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Frequent PT commenter Neil21 is now a contributor for Strong Towns.  In his recent column – Marginal cost of transportation: robotaxis and sprawl repair – he discusses a common perception:

Political discussions and public investment decisions begin to assume that everybody comes with a machine; they conflate ‘driver’ with citizen, and relegate non-cyborg humans to a category of ‘other’, the ‘pedestrian’ who isn’t naturally considered first in site layout or public space design …

He eventually segues to one of his passions: the robocar.

Many urbanists really hate Google’s self-driving car, because they believe the stories told by the most naive techno-fetishists. Stories like streets full of robocars, safely nose-to-tail at 100mph and happily dancing past each other at intersections. …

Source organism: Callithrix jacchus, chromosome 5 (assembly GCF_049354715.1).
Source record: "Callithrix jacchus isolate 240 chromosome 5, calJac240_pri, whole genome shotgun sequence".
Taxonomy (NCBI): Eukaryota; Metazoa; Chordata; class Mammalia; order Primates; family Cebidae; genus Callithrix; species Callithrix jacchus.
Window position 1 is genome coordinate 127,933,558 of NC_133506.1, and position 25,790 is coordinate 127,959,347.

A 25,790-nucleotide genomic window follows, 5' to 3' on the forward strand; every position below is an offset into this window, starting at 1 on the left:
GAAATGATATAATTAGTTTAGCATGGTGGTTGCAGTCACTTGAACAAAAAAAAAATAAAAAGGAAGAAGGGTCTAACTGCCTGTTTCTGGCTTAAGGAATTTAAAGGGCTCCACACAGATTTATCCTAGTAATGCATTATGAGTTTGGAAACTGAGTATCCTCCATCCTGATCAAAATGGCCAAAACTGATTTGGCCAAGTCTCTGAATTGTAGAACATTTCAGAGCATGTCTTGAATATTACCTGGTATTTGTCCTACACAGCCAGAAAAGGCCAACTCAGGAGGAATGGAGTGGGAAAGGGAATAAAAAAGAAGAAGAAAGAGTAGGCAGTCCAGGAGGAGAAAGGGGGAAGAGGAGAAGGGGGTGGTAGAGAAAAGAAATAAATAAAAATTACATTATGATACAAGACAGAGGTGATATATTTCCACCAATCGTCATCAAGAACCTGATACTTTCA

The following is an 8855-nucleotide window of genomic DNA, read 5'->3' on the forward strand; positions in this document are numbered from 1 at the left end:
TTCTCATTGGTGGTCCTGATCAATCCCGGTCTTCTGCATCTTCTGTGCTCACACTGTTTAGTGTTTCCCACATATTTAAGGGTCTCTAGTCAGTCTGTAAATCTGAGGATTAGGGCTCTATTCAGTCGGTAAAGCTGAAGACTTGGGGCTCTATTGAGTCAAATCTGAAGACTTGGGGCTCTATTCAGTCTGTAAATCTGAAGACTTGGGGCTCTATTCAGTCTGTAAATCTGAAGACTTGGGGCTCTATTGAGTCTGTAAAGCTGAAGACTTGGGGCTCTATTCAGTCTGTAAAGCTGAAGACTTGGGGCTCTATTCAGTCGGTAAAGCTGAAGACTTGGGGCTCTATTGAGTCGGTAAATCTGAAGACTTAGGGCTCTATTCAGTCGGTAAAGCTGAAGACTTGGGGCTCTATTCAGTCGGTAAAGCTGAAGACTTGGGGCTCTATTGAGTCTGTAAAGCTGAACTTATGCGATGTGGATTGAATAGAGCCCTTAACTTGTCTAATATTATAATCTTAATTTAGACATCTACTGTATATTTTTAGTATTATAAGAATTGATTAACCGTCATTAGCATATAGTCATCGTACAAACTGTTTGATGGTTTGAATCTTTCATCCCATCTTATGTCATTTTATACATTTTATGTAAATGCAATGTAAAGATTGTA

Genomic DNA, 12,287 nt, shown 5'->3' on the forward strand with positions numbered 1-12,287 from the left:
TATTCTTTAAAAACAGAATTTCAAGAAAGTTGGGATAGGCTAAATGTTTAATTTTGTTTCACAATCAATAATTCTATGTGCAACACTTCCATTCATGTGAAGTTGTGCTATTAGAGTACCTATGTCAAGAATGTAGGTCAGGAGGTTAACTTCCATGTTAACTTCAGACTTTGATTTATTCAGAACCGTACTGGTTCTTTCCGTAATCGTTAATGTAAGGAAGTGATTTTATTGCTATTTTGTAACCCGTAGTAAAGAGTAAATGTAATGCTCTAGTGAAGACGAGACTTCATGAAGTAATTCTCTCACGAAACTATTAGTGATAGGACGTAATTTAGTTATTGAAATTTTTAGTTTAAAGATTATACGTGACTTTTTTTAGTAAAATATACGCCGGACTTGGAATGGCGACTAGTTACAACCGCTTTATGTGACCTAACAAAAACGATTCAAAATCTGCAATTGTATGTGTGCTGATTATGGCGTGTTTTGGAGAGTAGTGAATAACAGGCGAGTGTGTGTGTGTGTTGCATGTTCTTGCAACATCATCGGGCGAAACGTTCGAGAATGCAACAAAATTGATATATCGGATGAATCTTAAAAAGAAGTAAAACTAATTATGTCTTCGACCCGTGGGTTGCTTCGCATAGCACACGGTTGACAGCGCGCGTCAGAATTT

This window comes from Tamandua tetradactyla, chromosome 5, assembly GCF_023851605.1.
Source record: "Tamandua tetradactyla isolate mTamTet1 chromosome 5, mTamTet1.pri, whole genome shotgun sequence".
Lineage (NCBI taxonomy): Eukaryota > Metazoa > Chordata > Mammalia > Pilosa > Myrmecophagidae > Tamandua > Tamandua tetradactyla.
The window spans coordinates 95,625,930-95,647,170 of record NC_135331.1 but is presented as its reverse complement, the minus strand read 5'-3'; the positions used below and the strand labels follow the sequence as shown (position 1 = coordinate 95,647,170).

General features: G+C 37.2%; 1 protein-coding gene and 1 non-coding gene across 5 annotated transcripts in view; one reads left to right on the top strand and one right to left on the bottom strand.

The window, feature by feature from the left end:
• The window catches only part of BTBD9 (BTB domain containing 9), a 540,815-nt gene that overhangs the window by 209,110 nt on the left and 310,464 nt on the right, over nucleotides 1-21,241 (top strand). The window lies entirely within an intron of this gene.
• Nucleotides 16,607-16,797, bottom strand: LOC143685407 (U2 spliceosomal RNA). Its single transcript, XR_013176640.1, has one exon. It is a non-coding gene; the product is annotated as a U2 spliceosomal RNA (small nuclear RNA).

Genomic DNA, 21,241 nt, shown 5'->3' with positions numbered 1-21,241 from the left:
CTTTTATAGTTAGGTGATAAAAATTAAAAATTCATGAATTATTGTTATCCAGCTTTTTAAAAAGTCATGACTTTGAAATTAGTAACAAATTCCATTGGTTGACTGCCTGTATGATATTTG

Not to worry, explains Neil:

The availability of robotaxis in a community will provide two great boosts to sprawl repairers. Firstly, the cost of insurance for human-driven vehicles within city limits will rise hugely. Secondly, parking lots and travel lanes will far more easily be removed as ownership declines. As the boomers die off, their car consumption will not be replaced.

“How many Jakriborgs is that?” is a common urbanist’s riposte large scale park-and-ride developments. Jakriborg is a new Swedish community, built adjacent to a rail line and designed as a complete town. It fits on just a few acres, about the scale of a large parking lot. Imagine any park-and-ride you know and picture, within the decade, a fleet of fifty robotaxis shuttling back and forth from cul-de-sacs to rapid-transit, while the parking lot is Jakriborg’d.

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Jakriborg

Jakriborg (map here)

Full article here.